South Africa’s Lack of Public Diplomacy Negates BRICS Membership Benefits on the Continent

South African President Jacob Zuma spent much of his first term shuttling between the capitals of the original BRIC countries to secure the Republic’s entrance into the club of emerging markets. He did this to open up South Africa to investment from these economic powers that seemed to be the emerging leaders after the 2008 financial crisis. South Africa had weathered the storm exceptionally well and had pitched its membership as a way for the other BRIC nations to gain entry to the African continent. The continent’s blistering growth has been quickly acknowledged by non-Western countries and they are quickly capitalizing on the growing consumer base and increased political stability to extract natural resources.

President Zuma with the other BRICS leaders at the first BRICS summit where South Africa was a full member (2011 summit in Sanya, China)
© Flickr, 2011.


Substantial time and energy were expended on this project, and Zuma was rightfully praised for his ability to raise the country’s profile at the time. Even Jim O’Neill, the coiner of the BRIC term who had initially been critical of South Africa’s membership, has since modified his views on the potential of Africa’s representative joining the exclusive bloc. Other than the obvious investment opportunities that were believed to be Zuma’s motivation, three further objectives were articulated by South Africa’s PD chief, Clayson Monyela. The membership advances South Africa’s national interests, promotes regional integration and related infrastructure programs, and creates partnerships with key Southern players on issues of global governance reforms. The odd part of this is that South Africa has hardly conducted any public diplomacy campaigns in its fellow BRICS countries, nor in other African nations. While there are aid and investment projects and conferences, South Africa’s PD seems to lack significant reference to BRICS membership, which may explain why many media outlets still reference the club as BRIC(s). Instead, South Africa’s brand, which already had the attention of government and business, seemed to be the primary PD beneficiary, which in turn spelled increased tourism potential for the nation.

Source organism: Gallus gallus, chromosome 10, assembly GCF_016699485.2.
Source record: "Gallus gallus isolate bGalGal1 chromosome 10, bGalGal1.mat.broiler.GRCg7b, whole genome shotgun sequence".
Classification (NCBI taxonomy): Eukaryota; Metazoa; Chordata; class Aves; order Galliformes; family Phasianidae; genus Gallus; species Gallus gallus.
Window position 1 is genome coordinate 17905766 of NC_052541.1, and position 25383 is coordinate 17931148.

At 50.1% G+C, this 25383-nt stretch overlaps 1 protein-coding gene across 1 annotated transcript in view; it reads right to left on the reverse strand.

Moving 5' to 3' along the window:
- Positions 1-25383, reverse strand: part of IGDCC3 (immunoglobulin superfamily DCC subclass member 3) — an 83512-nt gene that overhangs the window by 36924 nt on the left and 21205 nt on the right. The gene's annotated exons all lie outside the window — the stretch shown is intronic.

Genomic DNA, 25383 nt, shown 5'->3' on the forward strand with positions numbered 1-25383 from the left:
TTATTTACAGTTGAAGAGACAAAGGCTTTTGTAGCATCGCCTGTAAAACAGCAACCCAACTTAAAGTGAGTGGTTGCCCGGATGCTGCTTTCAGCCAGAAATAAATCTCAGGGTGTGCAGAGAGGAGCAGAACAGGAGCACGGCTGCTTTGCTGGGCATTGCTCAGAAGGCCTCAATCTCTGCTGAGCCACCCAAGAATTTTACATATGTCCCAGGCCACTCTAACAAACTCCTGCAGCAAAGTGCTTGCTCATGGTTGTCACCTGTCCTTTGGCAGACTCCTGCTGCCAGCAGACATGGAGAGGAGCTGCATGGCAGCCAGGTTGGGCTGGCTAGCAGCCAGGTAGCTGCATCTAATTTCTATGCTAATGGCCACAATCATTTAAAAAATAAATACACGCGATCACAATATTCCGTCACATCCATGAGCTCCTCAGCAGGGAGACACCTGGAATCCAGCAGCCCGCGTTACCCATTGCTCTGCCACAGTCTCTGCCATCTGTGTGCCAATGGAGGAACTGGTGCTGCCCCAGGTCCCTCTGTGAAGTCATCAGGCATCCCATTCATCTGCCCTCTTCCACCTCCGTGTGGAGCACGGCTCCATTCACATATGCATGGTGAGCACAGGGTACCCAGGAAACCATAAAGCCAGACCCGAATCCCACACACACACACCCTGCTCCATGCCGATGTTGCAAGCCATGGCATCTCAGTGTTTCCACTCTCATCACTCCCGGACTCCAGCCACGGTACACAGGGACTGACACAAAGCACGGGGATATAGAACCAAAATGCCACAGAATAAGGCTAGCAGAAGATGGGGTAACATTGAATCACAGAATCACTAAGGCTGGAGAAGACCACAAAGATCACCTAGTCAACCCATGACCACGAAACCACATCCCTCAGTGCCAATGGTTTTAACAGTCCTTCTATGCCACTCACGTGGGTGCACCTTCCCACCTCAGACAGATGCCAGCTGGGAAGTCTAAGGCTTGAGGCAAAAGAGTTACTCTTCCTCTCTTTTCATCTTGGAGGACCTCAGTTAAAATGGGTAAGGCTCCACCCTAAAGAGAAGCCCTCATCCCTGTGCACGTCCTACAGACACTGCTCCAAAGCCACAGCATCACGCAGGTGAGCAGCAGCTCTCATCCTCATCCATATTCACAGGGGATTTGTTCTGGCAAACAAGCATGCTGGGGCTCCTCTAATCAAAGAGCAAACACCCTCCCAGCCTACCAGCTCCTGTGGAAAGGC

South Africa has taken some notable foreign policy missteps during Zuma’s term, including the vote against the UN resolution for action in Libya, the inability to stem the conflict through negotiation in Cote d’Ivoire, and the failure of the South African-backed Global Political Agreement in Zimbabwe. As a result South Africa’s foreign policy momentum finally hit a wall earlier this year by failing to gain the position of Chairperson of the African Union Commission, essentially the top job at the organization. South Africa’s candidate, Zuma’s ex-wife and former Minister of Foreign Affairs Nkosazana Dlamini-Zuma and the current holder, Jean Ping from Gabon, reached a deadlocked vote at the recent AU meeting this spring. Reports have suggested that the votes broke down along linguistic lines, with Ping receiving the backing of Francophone Africa, and Dlamini-Zuma receiving the English-speaking votes (sans notable powers Nigeria and Kenya). If she had been elected, Dlamini-Zuma would have been the first permanent Chairperson or Secretary-General of the AU or OAU to come from an English-speaking African country. The vote was seen as a repudiation by those who felt that South Africa’s role was reaching hegemonic proportions perhaps due to membership in the BRICS bloc. South Africa engaged in a full-court press to gain support, conducting traditional, back-room diplomacy to secure what votes it received at the AU, rather than leveraging the public rhetoric of being a gateway to Africa for the rest of the BRICS countries.

Despite Zuma promising to abide by the AU’s decision at its next meeting in Malawi, the positive momentum built up by Zuma’s early diplomatic success was never translated into a public diplomacy effort towards the continent. The Republic may face the outcome of that failure if Dlamini-Zuma is defeated in July.

Add comment

Plain text

  • No HTML tags allowed.
  • Web page addresses and e-mail addresses turn into links automatically.
  • Lines and paragraphs break automatically.
This question is for testing whether or not you are a human visitor and to prevent automated spam submissions.